The French Connection’s Retired NYPD Detective Sonny Grosso: “Magical Memories of Easter, Mt. Carmel Church, and Italian Festivals on the Streets of Harlem”
Buona Pasqua, Felices Pascuas, Chag Pesach Sameach/Happy Passover, Happy Easter! All these greetings will be cheerfully expressed this week.
New York is one of the most linguistically and religiously diverse cities in the world, with about 80% of New Yorkers affiliated to some organized religion. It’s also estimated the City has about 2000 churches, 1000 synagogues and maybe 6000 places of worship overall.
For Italian Americans, like retired NYPD Det. Sonny Grosso, attending church continues to be a focal point of life. Grosso, the highly decorated detective who made the famous French Connection drug case that was turned into a 5-time Oscar winning movie, has been around churches all his life. His family lived around the corner from Mt. Carmel Church (officially, The Church of Our Lady of Mount Carmel) on E. 115th Street in Italian Harlem.
But, as he writes in his upcoming memoir, Harlem to Hollywood, Easter was always special for Sonny and his three sisters. After attending service, they would often go visit their grandfather for glorious dishes of pasta and Italian homemade gravy. He recalls:
“I used to get a new suit every Easter, and my sisters used to get a new dress from top to bottom. We looked forward to dressing up being part of the festivities. Although, later on, when our father Benny passed away, our mother Lillian had to go on financial aid, and I didn’t get a full suit, just a pair of pants, while my sweet sisters would get a blouse or a hat, only. It was still fun to get something, although we were too young to realize we weren’t getting the full load, anymore. But our mother always did her best to keep us going and continue to provide a life for us, even if we had to settle for jello and not pudding, because milk was too expensive.”
When the Grosso family moved to West Harlem, they began attending Church of the Annunciation, an area institution that had been founded in 1853, and was located at 88 Convent Avenue. Sonny recalls a funny but embarrassing story about his Confirmation at that church:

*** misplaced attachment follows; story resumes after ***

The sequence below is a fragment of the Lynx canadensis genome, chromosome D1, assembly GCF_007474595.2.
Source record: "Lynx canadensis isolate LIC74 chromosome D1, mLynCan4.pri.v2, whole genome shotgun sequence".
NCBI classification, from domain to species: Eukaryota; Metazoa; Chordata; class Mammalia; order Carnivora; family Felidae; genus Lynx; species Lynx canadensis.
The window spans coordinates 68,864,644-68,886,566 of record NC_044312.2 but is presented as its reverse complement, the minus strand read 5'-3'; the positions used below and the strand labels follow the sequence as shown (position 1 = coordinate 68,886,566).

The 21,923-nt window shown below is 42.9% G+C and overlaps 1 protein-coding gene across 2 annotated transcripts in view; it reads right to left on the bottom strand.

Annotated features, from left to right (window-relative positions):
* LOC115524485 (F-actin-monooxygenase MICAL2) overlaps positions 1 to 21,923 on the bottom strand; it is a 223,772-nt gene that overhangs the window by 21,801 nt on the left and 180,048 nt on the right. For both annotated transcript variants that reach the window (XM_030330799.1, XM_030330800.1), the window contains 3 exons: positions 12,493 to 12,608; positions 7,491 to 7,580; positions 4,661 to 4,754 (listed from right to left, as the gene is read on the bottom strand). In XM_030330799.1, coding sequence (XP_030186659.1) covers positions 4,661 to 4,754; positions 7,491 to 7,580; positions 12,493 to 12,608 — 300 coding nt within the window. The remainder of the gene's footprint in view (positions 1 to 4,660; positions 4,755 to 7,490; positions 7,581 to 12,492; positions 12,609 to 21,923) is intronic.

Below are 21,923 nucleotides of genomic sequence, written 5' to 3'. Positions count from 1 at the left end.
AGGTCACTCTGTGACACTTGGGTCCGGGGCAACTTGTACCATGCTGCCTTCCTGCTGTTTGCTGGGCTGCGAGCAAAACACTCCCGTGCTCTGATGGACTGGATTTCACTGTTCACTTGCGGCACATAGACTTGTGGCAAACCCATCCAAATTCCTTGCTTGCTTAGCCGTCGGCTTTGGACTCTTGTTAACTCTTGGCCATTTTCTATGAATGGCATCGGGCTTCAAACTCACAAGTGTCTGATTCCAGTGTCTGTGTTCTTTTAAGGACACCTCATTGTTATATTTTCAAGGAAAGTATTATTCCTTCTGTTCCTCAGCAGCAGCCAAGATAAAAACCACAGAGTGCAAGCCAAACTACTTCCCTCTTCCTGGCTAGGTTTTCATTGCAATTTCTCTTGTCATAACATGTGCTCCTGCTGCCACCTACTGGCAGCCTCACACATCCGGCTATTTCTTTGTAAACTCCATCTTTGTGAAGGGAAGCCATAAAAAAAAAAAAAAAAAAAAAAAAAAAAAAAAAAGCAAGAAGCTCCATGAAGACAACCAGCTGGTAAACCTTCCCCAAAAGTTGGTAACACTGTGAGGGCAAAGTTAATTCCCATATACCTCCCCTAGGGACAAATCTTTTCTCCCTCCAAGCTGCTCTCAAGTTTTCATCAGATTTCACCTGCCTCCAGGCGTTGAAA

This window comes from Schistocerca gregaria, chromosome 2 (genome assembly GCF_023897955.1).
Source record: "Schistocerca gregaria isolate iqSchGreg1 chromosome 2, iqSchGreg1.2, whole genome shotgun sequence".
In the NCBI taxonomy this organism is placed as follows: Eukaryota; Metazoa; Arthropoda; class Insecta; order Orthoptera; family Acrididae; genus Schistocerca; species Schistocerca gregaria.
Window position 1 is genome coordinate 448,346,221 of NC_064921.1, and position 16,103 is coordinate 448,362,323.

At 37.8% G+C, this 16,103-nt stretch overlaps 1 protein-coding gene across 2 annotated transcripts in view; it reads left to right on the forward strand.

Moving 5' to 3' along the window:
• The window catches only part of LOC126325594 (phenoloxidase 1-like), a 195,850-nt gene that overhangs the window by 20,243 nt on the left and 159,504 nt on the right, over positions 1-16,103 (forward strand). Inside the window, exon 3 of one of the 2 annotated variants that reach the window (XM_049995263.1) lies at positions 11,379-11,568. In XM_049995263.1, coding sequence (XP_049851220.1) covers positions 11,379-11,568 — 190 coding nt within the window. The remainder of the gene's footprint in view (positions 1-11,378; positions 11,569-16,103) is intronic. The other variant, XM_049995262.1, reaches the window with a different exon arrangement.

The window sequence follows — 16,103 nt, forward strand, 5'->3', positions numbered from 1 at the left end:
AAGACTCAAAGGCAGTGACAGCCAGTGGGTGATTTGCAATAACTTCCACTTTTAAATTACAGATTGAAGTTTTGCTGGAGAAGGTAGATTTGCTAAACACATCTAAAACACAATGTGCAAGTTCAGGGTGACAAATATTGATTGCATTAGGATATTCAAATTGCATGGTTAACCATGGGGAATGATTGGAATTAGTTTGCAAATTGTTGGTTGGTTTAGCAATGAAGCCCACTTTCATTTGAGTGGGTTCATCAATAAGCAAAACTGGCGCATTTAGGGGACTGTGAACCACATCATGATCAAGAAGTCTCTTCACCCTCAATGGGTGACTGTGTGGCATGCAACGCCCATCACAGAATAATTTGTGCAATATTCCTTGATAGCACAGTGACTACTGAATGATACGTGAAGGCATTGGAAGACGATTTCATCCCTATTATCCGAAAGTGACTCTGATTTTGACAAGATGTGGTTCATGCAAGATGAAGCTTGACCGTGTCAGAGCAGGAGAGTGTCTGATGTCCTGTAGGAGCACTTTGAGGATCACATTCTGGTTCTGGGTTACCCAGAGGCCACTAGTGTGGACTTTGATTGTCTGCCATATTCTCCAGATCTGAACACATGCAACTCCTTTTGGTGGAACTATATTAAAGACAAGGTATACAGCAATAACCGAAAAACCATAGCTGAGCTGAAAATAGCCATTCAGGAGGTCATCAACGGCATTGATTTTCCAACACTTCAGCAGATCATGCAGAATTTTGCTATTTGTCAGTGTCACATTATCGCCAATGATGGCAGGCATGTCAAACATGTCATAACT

“It was mostly an all-Irish neighborhood back then. And this story would never have happened in an Italian neighborhood. My father said, ‘You’re having a godfather.’ This guy, my mother’s brother, Nunziata was about 6–4 and 275. They had three schools getting confirmed at the same time. I was the only guy who had this hulking fellow following him around the community and everybody’s head turned. Many of them chose the Priest’s name, Arthur, but my mother wasn’t having any of that. She wanted me to have my uncle’s name, Nunziata. But, the Church wasn’t going to let me use that name because it wasn’t a Saint’s name. Yet the church was called Annunciation Church. Go figure! Anyway, I didn’t want Salvatore as my middle name either. So, imagine having Nunziata on top of that. I would’ve felt like a leper. So I started moaning, ‘Ma, I don’t want the name. I’ll be laughed at by the other kids.’ She finally gave in. My father’s father was Salvatore, but my mother’s father was Anthony. So, she made me go back with Anthony as my confirmation name choice. And, they say a rose by any other name would smell as sweet — well, not if you were called Nunziata!”
But Mt. Carmel always had a soft spot with Sonny Grosso. And one annual street festival touches his heart. Every August, the Giglio Society of East Harlem holds the Giglio Feast (Ausut 9–12, 2018) an Italian festival on the streets near Mt Carmel Church. The festival includes the Society performing the “Dancing Giglio,” which has been an Italian tradition for over 125 years, and at its height, the feast was attended by over 100,000 people. Sonny recalls that people would come to the feast in buses from all over the country, and many came from Italy, and they would walk barefoot behind the Giglio in solemn procession.
It made a big impression on him. Giglio means “lily” which was his dear mother’s name (Lillian), and growing up, Sonny remembers looking down on the street festival from an open window while his father’s favorite song, Amapola, played over and over:
“I remember watching my father down there at the street fair talking to the guys and being part of the scene, everyone loved my father and respected him. He’d be involved in the games they played with balls and prizes, people selling sausage sandwiches and the zeppoli. And, I was thinking, ‘That’s what I want to do when I grow up, I want to be like my dad.’ Years, later, after being privileged to become an NYPD policeman and detective, I had the great honor of being asked to be Grand Marshall at the festival’s parade and I marched with the same priest, Fr. Peter Rofrano, who was my priest when I was a kid.”
A few years ago, Sonny was honored by the National Museum of Catholic Art and History in East Harlem, and Fr. Rofrano gave the award to him. Sonny adds, “Fr. Peter fessed up to the audience that he’d once teased my mother that I wouldn’t amount to much. And, then he gave me that special award — it was touching. I had carved out my little career.”
As they say: Moments. Make. Magic. As for this week’s holiday, Sonny Grosso sends out greetings and love to all — Buona Pasqua! And, since we’re in New York and baseball is underway, Go Yankees!